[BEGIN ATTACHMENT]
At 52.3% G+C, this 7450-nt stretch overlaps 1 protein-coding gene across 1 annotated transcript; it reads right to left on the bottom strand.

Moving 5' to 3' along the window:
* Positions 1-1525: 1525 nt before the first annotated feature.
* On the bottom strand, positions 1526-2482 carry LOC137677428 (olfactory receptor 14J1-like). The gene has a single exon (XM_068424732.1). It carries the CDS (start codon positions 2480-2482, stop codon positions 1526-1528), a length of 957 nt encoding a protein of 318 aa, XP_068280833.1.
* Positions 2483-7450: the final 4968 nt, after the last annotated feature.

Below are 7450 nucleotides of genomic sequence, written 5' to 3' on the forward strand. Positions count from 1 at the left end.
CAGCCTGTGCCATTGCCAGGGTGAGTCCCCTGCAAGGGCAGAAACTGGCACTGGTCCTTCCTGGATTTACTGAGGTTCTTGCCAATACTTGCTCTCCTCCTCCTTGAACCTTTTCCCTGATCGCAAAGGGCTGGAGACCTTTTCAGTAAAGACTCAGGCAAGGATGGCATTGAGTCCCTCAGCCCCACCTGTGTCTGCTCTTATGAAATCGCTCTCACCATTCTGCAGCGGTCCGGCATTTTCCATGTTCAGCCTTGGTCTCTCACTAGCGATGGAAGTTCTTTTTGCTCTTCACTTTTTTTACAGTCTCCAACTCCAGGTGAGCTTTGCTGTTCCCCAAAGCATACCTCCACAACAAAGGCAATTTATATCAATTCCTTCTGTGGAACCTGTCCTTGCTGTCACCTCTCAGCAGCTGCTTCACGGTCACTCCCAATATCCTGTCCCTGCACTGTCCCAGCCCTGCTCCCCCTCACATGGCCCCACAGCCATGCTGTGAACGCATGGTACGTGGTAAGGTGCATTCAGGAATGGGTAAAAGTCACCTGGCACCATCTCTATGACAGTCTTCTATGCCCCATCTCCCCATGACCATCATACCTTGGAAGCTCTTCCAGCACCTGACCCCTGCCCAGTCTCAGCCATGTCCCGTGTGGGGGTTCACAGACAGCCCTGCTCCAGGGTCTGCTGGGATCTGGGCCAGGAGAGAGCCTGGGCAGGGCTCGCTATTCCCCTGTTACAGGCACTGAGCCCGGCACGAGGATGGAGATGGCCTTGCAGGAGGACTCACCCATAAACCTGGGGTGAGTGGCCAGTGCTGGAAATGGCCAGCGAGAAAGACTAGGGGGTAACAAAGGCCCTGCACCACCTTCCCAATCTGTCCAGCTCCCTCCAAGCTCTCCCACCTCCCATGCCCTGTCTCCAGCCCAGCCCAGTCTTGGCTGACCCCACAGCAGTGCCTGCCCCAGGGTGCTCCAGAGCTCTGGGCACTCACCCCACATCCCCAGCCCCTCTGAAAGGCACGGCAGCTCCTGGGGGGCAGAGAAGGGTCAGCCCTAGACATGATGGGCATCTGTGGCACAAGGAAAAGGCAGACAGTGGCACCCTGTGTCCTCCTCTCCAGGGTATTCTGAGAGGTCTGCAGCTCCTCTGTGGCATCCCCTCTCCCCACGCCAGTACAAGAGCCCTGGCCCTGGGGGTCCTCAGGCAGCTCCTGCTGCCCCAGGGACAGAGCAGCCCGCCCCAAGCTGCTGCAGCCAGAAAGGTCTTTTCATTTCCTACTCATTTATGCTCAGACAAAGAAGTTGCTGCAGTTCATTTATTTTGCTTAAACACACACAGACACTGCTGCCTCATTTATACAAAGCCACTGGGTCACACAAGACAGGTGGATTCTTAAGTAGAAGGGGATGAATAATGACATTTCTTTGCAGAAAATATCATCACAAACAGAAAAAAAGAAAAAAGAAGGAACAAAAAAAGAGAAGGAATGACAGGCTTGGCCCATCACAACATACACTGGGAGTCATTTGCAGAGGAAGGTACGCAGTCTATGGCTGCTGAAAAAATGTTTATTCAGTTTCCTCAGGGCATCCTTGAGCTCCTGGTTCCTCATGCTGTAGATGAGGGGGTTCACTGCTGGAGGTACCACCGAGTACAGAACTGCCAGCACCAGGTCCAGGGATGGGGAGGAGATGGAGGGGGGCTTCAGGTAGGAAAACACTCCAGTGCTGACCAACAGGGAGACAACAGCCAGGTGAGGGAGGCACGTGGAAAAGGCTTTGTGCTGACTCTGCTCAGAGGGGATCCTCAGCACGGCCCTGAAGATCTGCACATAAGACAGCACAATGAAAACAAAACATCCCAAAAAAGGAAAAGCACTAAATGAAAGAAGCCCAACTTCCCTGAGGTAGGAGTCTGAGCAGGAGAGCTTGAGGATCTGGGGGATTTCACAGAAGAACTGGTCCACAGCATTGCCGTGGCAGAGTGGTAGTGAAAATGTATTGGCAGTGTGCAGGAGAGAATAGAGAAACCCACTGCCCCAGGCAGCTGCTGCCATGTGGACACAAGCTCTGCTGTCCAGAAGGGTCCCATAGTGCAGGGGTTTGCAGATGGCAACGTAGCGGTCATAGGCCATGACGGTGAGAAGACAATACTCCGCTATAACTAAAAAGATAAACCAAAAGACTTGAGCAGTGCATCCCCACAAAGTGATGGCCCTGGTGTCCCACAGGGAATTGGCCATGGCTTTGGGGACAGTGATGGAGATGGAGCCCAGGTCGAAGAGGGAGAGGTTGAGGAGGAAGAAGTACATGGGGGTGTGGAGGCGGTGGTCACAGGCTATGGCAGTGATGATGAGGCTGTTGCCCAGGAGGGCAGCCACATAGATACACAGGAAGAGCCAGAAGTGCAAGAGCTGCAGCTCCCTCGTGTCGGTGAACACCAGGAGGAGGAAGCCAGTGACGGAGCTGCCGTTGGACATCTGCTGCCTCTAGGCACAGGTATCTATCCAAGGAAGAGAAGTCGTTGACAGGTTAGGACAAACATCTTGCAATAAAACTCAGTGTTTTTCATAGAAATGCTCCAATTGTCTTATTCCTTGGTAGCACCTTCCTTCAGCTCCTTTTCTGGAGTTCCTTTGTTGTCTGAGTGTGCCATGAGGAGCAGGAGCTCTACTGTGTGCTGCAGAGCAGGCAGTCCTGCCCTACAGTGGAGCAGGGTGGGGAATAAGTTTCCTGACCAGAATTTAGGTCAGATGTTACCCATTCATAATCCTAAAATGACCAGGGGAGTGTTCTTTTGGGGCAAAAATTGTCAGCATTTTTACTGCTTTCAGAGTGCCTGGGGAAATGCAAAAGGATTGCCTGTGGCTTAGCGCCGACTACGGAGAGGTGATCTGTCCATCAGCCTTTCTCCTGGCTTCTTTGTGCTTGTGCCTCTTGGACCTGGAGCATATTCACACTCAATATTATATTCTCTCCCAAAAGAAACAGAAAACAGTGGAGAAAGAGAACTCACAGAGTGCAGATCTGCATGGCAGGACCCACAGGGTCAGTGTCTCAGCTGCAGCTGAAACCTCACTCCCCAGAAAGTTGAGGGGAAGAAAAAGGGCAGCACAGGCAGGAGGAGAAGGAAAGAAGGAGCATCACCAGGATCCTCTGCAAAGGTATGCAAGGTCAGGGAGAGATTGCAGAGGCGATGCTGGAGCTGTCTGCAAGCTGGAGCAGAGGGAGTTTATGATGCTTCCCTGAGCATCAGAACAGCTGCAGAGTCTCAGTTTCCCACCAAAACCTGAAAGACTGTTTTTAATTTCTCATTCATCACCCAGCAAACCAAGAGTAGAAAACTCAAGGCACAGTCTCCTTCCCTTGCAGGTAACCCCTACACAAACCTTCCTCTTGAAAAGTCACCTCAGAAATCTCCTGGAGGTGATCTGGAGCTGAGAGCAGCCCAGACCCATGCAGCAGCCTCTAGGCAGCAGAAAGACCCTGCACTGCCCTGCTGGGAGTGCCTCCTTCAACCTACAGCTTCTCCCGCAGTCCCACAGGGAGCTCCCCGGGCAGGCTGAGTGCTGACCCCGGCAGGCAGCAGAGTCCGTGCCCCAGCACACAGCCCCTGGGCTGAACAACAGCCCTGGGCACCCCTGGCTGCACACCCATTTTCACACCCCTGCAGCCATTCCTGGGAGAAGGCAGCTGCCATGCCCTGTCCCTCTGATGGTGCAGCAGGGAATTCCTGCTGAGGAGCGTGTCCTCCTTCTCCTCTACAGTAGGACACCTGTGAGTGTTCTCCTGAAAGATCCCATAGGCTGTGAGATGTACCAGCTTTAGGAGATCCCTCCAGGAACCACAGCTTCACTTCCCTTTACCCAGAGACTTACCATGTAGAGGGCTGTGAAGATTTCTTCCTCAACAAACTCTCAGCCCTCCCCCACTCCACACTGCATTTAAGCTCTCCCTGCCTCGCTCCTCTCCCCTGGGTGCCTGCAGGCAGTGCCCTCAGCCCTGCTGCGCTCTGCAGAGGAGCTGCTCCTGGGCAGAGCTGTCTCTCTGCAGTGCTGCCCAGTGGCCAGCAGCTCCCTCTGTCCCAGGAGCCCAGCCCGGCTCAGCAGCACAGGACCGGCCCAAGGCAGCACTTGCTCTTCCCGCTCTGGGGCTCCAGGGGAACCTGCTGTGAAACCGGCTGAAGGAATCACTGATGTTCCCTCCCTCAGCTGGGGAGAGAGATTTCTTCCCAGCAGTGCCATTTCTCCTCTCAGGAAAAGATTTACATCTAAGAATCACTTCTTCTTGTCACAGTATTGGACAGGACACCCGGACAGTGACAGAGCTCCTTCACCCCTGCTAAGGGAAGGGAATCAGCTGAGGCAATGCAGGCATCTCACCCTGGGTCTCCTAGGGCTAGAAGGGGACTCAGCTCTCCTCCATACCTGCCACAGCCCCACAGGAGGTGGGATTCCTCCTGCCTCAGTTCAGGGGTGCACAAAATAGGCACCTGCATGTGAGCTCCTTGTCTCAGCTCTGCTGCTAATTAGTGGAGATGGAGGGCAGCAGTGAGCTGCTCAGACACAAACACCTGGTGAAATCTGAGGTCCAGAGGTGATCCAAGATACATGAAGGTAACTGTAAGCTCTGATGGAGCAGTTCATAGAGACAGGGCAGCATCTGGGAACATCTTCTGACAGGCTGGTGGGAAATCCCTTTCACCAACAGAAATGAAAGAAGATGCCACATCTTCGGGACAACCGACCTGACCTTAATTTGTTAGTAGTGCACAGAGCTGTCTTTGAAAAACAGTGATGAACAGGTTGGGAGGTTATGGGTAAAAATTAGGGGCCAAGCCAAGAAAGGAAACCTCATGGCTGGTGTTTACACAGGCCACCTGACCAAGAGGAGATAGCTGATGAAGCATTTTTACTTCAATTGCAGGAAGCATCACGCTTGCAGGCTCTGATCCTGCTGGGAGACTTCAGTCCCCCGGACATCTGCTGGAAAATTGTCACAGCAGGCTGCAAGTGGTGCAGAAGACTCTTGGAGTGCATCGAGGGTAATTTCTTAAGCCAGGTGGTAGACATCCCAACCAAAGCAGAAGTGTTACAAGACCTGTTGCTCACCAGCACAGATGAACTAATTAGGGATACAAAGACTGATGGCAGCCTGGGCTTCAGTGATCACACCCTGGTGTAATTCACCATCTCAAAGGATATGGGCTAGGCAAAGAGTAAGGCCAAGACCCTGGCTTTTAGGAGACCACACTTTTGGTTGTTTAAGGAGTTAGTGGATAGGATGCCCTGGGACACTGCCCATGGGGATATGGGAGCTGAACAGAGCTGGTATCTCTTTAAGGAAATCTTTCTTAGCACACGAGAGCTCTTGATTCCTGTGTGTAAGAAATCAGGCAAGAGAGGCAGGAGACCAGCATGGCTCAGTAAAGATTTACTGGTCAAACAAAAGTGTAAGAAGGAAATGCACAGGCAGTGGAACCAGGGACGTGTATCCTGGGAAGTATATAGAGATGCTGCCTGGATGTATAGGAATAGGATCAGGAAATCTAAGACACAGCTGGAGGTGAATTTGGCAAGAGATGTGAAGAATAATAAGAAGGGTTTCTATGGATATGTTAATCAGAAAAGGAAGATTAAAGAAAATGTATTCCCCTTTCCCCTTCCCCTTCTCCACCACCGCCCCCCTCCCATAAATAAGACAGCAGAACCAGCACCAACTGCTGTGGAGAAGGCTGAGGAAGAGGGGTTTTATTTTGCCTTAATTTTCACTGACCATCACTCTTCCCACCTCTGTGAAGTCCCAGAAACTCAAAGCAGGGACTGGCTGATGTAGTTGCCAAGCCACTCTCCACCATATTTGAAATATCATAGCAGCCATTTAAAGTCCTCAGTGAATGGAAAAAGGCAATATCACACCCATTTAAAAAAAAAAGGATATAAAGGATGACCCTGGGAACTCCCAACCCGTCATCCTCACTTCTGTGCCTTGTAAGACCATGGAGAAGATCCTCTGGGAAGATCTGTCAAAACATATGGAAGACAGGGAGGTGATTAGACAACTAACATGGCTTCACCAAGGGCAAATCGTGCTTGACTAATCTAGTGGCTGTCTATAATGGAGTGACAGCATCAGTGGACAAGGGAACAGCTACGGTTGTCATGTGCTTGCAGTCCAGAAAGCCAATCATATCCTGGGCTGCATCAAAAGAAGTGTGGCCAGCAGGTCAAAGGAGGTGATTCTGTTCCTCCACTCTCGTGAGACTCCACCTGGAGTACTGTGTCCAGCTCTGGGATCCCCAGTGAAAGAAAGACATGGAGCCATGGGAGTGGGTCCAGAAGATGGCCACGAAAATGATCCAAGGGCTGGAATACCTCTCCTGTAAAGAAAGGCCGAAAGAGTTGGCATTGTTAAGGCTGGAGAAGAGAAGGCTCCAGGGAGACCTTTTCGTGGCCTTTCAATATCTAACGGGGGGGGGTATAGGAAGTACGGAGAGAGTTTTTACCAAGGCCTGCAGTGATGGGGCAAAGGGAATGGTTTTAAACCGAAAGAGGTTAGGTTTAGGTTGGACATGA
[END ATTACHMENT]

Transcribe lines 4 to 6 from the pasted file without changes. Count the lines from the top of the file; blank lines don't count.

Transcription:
* On the bottom strand, positions 1526-2482 carry LOC137677428 (olfactory receptor 14J1-like). The gene has a single exon (XM_068424732.1). It carries the CDS (start codon positions 2480-2482, stop codon positions 1526-1528), a length of 957 nt encoding a protein of 318 aa, XP_068280833.1.
* Positions 2483-7450: the final 4968 nt, after the last annotated feature.

Below are 7450 nucleotides of genomic sequence, written 5' to 3' on the forward strand. Positions count from 1 at the left end.